This was my first visit to Ai Fiori, but not my first experience with restaurants owned by noted chef Michael White. The food, like my experiences at Marea, Osteria Morini and Ristorante Morini was terrific. We were given a private room and given two choices for each course. I selected:
Polipo - octpus allapiastra, sepia, tomato ragu toasted bread, basil. Fork tender Octopus in a harmonious sauce of tomato and sepia.
Tortelli – ricotta & mascarpone ravioli, sottocenere cheese, red wine glaze. These handmade and perfectly cooked pasta pillows threw a party in my mouth. Another dish in perfect balance.
Before getting to the Barolo & Barbaresco, we started the evening with a bottle of 2010 Larmandier-Bernier Champagne Grand Cru Les Chemins d’Avize. Chemins d'Avize is a blend of fruit from the Chemin de Plivot and Chemin de Flavigny lieux-dits. Disgorged in June 2016. The wine was vinified and aged in oak barrels of various sizes and bottled with 2 grams of dosage (some form of sweetness (sugar, or wine and sugar) added to a Champagne to balance it out). Winemaker Pierre Larmandier uses only indigenous yeasts for alcoholic fermentations, producing the most natural and terroir-specific wine possible. Each cru is vinified separately. This was terrific beginning to the evening. I loved the yeasty bouquet and full, round and yeasty palate.
Barbaresco & Nieve. The 4 wines that made up this flight were simply awesome. It was without question the best flight of wines I have ever had the pleasure of tasting.
1998 Bruno Giacosa Barbaresco Asili. Gorgeous Piedmont bouquet filled my nose in anticipation of what I was about to taste. I was not let down. This is classic Giacosa. Round and delicious with an elegant and lengthy finish.
1998 Bruno Giacosa Barbaresco Rabajà. A bit bigger and earthier than the Asili, but round and delicious as well. Like the Asili it kept evolving in the glass and had finished with great length.
Ken, who knows more about Giacosa and Nebbiolo than anyone I know, provided some interesting information on these two wines. He explained that while Giacosa labeled one Asili and the other Rabaja, when the vineyard boundaries were made official, both parcels were classified as Asili. Thus we tasted two wines from different plots in the same vineyard, made by the same great winemaker, in the same way. Check out Ken’s blog The Fine Wine Geek for an in depth look at Giacosa and his wines.
Barolo & La Morra. This was an interesting flight of 3 wines with varying degrees of modern wine making.
1998 Vietti Barolo Brunate. This drank beautifully. The wine had a soft, elegant palate with a lengthy finish. I was surprised to learn (from Eric’s notes) that wine maker Luca Curado did a bit of experimentation with the vintage and that the wine is considered to be modern-styled. You could have fooled me.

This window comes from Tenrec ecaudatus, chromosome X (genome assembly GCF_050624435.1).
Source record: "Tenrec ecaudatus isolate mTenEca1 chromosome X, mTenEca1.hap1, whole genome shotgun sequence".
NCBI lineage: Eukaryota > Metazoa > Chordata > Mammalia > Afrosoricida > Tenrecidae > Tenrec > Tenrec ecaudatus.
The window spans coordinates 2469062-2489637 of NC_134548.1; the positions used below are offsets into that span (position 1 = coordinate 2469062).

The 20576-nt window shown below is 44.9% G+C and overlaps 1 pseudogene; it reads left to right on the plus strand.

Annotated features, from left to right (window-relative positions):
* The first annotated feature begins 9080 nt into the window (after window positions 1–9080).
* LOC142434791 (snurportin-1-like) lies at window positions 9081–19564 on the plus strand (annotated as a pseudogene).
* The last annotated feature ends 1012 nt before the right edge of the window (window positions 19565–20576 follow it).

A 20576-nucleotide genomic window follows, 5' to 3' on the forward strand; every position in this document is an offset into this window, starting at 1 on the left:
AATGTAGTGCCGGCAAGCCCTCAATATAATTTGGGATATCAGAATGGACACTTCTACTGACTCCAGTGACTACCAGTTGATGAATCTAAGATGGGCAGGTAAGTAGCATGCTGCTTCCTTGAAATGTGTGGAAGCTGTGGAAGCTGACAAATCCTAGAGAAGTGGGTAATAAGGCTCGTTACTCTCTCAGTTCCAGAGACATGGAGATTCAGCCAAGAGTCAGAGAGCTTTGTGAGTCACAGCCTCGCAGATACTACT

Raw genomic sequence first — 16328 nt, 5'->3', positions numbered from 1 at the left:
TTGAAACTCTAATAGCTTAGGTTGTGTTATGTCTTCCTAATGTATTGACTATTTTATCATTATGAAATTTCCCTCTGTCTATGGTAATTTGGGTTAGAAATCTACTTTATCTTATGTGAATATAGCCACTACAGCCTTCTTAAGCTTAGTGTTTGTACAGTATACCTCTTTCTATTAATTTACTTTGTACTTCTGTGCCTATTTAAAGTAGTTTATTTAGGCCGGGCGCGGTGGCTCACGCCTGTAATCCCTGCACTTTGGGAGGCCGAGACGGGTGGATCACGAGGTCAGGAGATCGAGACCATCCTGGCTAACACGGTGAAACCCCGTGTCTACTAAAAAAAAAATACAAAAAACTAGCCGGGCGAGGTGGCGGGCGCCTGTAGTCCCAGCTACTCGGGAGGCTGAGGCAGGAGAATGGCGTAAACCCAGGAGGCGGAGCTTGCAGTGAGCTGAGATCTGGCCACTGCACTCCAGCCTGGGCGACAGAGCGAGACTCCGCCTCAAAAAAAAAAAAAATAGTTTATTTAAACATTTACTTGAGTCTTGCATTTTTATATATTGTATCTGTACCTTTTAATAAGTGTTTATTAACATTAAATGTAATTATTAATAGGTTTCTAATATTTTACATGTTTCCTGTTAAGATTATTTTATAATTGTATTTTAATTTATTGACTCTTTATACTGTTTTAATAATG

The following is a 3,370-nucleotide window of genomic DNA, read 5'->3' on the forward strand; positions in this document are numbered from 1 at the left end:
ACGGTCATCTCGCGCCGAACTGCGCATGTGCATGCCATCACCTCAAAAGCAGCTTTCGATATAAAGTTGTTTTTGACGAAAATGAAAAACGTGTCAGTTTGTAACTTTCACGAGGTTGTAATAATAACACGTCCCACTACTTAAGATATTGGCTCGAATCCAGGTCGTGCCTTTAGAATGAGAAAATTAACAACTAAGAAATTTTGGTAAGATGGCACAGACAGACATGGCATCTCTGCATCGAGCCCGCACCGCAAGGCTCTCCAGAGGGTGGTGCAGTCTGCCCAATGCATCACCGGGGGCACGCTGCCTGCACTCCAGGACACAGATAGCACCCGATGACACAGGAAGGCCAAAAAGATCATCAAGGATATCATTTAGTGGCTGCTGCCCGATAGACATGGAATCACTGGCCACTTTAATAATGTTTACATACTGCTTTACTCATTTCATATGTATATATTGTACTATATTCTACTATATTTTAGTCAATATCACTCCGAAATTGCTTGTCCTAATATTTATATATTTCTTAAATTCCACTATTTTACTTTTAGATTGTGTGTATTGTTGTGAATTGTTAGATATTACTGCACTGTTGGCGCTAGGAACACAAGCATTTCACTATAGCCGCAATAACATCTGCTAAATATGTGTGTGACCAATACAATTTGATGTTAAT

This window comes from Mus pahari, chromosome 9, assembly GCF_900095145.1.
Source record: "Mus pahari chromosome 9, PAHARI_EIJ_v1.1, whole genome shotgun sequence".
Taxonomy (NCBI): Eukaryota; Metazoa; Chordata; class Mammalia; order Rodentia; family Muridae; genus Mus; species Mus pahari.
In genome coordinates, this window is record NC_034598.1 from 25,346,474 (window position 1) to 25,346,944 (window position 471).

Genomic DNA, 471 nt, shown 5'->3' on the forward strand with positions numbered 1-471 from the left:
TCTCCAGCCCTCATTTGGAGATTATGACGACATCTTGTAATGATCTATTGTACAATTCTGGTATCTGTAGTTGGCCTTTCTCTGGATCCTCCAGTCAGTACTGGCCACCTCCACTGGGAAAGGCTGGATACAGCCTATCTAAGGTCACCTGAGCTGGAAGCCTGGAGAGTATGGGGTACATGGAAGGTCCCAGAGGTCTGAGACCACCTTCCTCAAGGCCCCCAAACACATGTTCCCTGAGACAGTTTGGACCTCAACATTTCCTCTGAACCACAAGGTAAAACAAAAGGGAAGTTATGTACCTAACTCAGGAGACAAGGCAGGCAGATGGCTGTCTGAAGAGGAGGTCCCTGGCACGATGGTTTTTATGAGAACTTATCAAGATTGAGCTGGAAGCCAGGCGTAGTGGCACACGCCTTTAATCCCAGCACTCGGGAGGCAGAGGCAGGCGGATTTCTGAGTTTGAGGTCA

1998 Luciano Sandrone Barolo Cannubi Boschis. Sandrone is considered a more modern styled wine maker, but it would be unfair to characterize him as a modernist. His wines are always gorgeous, exhibiting depth, balance, complexity and finesse. Unfortunately these characteristics fell short in tonight's wine. It drank ok, but was outdistanced by the Vietti.
Monforte. I did not like this flight at all.
1998 Aldo Conterno Barolo Granbussia. While I have enjoyed this wine on many occasions, tonight was not one of them. The bottle was off. I was particularly disappointed in that I sold the bottle from my cellar to Michael Z and it was pretty much a disaster.
1998 Domenico Clerico Ciabot Mentin Ginestra. Much too modern for me. Oak was dominant.
Serralunga. Another good flight, with the Falletto starring.
1998 Giacomo Conterno Barolo Cascina Francia. Terrific bottle of wine. Silky palate and elegant finish.
1998 Vieti Barolo Lazzarito. Like the Granbussia, this was an off bottle.
1998 Bruno Giacosa Barolo Falletto. Classic Giacosa. Simply gorgeous, and one of the top wines of the evening. Great mouth feel and lengthy and elegant finish.
1998 Massolino Barolo Vigna Rionda Riserva. Fantastic potential here. It drank very well, but is still very much a baby and needs more cellar time, in my opinion.
The bottom line is that 1998 is an excellent vintage and will drink well for quite some time. The only downside is that the price of these wines has escalated in the past decade, so finding them at a reasonable price will be a challenge. I only wish I had bought more of them years back.
We finished the evening with a cheese course of Caprotto - Chiriboga Blue – housemade crackers, quince paste. I brought along a bottle of 1998 Quintarelli Amarone to drink pair with the cheese. Unfortunately the magic of Quintarelli was not to be found in this bottle. The palate was dull and the finish nonexistent.
Please check out Eric Guido's blog on the evening at The Cellar Table.
All in all it was a magical evening.
|Photo courtesy of Eric Guido|